... a while, swinging his legs: "Somebody's watching and waiting for me!" munching his luncheon between verses; and, as nobody came, he bawled louder and louder the refrain: "Somebody's darling, darling, dah-ling!" until a hoarse voice from behind the rock ...
— The Gay Rebellion • Robert W. Chambers

... foe,' said he; 'will ye take the mate from a friend?' 'A gift for a gift,' said Kamal straight; 'a limb for the risk of a limb. Thy father has sent his son to me, I'll send my son to him!' With that he whistled his only son, who dropped from a mountain-crest— He trod the ling like a buck in spring and he looked like a lance in rest. 'Now here is thy master,' Kamal said, 'who leads a troop of the Guides, And thou must ride at his left side as shield to shoulder rides. Till Death or I cut loose the tie, at camp and board ...
— Lyra Heroica - A Book of Verse for Boys • Various

... Peninsular Malaysia—National Front, a confederation of 14 political parties dominated by United Malays National Organization Baru (UMNO Baru), Mahathir bin Mohamad; Malaysian Chinese Association (MCA), Ling Liong Sik; Gerakan Rakyat Malaysia, Datuk Lim Keng Yaik; Malaysian Indian ...
— The 1990 CIA World Factbook • United States. Central Intelligence Agency

... very neat. I'll deign to let thee wash my feet;— Such work becomes one in thy place,— To drudge for me is no disgrace." The spirit of the brook was stirred, But still her voice had not been heard, Had not a zephyr, ling'ring round, In friendly mood, caught up the sound, And flying round the monarch's head, Breathed in his ear the words she said. The streamlet, with a deep drawn sigh, In silv'ry tones, made this reply: "Illustrious oak, pray deign to hear, ...
— The Snow-Drop • Sarah S. Mower

... could—does yet, where enough of it remains. Far as eye reaches the dun heather covers hill and plain with its sombre pall. Like gloomy sentinels, furry cattails nod in the bog where the blue gentian peeps timidly into murky pools; the only human habitation in sight some heath boer's ling-thatched hut, flanked by rows of peat stacks in vain endeavor to stay the sweep of the pitiless west wind. On the barrows where the vikings sleep their long sleep, the plover pipes its melancholy lay; between steep banks ...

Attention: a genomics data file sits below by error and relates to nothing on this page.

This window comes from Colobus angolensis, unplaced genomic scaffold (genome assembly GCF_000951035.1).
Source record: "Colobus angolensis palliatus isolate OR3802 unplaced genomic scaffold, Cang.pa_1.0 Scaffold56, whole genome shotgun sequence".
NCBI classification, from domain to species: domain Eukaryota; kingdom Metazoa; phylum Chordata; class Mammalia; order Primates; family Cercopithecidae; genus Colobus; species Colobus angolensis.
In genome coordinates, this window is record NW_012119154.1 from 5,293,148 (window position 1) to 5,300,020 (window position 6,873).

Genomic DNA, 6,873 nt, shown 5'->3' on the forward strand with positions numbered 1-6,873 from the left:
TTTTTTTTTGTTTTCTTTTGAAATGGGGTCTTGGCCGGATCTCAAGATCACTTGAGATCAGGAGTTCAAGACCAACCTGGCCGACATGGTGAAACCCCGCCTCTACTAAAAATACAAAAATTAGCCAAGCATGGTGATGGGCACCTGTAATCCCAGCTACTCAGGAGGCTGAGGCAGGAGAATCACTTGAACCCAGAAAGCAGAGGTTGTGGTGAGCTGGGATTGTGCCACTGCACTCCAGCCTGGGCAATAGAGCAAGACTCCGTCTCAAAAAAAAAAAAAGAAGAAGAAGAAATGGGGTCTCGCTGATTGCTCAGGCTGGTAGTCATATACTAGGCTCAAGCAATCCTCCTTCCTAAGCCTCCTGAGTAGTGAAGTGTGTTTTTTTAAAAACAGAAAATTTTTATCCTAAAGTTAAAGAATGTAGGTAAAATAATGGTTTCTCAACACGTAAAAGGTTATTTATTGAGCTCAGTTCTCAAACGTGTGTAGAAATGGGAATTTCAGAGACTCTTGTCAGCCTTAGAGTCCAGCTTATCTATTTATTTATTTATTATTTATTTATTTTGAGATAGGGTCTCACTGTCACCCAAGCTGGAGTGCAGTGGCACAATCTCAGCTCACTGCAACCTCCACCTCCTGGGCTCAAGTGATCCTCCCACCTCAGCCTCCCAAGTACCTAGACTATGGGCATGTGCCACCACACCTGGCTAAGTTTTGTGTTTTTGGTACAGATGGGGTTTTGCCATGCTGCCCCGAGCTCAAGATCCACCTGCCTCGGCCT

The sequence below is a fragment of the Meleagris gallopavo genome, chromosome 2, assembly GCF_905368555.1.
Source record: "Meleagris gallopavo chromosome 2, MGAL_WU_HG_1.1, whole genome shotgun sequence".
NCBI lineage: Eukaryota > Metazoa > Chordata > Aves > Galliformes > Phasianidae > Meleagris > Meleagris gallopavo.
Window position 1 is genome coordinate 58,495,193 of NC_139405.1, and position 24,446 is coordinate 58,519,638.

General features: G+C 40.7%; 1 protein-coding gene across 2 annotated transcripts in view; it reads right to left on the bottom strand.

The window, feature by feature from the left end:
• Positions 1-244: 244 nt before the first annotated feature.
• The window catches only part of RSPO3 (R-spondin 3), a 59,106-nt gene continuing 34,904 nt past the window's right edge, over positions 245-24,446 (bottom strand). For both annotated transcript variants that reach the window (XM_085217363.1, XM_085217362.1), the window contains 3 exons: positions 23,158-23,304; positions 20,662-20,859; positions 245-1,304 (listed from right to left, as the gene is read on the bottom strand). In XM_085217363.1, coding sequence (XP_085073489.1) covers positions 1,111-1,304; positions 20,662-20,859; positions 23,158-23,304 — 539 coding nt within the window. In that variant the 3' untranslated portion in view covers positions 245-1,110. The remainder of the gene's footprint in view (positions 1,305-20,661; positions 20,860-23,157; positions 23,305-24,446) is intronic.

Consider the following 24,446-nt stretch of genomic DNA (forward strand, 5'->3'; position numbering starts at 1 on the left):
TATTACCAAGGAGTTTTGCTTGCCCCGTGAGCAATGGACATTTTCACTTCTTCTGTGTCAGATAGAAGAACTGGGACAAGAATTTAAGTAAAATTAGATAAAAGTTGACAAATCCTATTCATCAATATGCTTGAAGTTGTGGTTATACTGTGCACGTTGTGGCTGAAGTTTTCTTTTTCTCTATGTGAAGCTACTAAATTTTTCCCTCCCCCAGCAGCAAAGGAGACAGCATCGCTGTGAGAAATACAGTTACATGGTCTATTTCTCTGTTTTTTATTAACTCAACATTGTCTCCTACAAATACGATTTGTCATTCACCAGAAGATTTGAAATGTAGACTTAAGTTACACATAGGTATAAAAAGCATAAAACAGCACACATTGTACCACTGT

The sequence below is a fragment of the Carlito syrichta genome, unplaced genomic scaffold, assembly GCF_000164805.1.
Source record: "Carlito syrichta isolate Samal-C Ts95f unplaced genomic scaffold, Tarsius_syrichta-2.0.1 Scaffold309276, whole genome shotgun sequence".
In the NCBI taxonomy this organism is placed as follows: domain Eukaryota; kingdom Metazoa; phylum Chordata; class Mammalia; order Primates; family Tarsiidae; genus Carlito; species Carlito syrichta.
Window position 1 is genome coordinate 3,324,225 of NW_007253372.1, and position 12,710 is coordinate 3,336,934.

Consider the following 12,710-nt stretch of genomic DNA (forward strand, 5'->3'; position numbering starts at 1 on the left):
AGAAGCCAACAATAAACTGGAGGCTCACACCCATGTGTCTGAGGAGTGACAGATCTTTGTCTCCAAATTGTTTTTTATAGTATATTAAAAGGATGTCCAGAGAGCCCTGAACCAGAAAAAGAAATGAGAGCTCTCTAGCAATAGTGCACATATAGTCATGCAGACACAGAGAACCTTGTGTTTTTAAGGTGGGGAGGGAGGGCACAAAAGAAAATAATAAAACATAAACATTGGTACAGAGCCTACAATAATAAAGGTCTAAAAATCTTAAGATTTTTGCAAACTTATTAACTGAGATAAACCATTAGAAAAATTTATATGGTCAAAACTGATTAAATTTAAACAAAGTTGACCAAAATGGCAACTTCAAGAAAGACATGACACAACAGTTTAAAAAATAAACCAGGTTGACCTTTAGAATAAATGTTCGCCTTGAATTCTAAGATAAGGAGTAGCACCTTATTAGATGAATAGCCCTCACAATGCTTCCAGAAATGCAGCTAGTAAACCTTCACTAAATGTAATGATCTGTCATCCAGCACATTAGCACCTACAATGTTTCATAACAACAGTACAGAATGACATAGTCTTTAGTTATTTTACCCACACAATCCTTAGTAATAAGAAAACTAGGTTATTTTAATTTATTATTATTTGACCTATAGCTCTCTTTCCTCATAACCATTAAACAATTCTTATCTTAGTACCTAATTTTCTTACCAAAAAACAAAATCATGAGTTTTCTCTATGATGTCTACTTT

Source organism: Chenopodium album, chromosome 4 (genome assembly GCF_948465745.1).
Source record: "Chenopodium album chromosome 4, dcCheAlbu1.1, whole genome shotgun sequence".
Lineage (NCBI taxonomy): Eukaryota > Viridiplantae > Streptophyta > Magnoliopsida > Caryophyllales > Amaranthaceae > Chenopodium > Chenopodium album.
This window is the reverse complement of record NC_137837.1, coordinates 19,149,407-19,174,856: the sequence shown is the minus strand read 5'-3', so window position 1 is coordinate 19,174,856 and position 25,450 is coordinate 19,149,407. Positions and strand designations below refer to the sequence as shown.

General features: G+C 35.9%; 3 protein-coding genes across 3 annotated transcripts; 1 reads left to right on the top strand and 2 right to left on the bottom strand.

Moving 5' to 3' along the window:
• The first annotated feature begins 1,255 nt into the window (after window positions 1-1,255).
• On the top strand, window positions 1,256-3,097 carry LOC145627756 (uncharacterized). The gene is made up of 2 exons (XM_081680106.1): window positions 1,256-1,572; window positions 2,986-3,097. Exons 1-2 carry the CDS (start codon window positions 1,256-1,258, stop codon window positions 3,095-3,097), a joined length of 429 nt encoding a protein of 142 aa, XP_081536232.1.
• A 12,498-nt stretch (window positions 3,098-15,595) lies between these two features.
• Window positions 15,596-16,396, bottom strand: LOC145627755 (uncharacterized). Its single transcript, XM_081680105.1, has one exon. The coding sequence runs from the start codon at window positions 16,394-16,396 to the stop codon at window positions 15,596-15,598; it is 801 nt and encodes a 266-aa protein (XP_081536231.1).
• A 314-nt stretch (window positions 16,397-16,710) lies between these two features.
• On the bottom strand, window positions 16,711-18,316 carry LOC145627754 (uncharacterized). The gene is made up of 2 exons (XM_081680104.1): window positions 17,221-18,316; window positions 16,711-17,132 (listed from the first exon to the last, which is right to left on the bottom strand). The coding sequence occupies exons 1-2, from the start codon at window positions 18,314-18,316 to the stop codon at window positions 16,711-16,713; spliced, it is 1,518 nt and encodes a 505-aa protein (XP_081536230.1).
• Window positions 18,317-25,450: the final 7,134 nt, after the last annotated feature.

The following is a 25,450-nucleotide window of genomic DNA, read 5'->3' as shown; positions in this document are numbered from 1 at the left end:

— Hero Tales of the Far North • Jacob A. Riis

... Ling—at the Boree Paddick, about four mile out there? Well, I worked on his horse-paddick las' night, an' he follered me up this mornin', an' talked summons. But I ain't very fiery-tempered, the way things is jis' now; an' I got at the soft side o' the (adj.) ...
— Such is Life • Joseph Furphy

... out with a chip while she was splitting kin'ling-wood when she was a child. She fixed it up somehow with a glass one, and it gave her the oddest expression you ever saw. The false one would stand perfectly still while the other one was rolling around, so that 'bout half the time you couldn't tell whether she was studying ...
— Elbow-Room - A Novel Without a Plot • Charles Heber Clark (AKA Max Adeler)

... catife dayes, expired now and past: My carren corps intered here, is fast in grounde: In waltring waues of swel- ling Sea, by surges cast, My name if thou desire, The Gods ...
— The Palace of Pleasure, Volume 1 • William Painter

... stay in! They were in pretty good order, to do their mother justice, and she in great delight at the sight of her visiters. There was no room for silence here—or at least no silence in the room, for Mrs. Ling was never at a loss for words. And there was no need of much circumlocution in presenting the turkey,—nothing but pleasure could come of it, let it enter on which foot it would; and the train of potatoes, and tea, and bread, and other things, fairly made Mrs. ...